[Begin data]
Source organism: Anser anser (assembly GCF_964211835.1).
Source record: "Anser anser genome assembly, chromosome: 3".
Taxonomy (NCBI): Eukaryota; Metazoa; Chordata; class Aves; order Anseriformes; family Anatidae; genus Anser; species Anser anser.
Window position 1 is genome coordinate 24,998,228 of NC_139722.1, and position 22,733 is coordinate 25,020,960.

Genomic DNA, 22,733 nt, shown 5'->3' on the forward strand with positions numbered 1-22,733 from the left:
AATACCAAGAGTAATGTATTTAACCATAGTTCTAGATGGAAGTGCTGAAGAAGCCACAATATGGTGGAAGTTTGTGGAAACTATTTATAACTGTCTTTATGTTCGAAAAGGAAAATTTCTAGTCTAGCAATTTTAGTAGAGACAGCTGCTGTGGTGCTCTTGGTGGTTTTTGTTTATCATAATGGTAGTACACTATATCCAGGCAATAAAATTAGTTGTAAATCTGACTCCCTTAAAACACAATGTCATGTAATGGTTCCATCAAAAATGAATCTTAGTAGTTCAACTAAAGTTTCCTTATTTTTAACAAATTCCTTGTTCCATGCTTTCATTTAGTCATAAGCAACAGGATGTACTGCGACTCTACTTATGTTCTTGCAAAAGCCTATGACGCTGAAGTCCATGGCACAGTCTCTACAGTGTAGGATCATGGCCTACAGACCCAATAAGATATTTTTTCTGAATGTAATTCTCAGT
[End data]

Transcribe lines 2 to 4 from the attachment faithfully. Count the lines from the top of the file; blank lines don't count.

Source record: "Anser anser genome assembly, chromosome: 3".
Taxonomy (NCBI): Eukaryota; Metazoa; Chordata; class Aves; order Anseriformes; family Anatidae; genus Anser; species Anser anser.
Window position 1 is genome coordinate 24,998,228 of NC_139722.1, and position 22,733 is coordinate 25,020,960.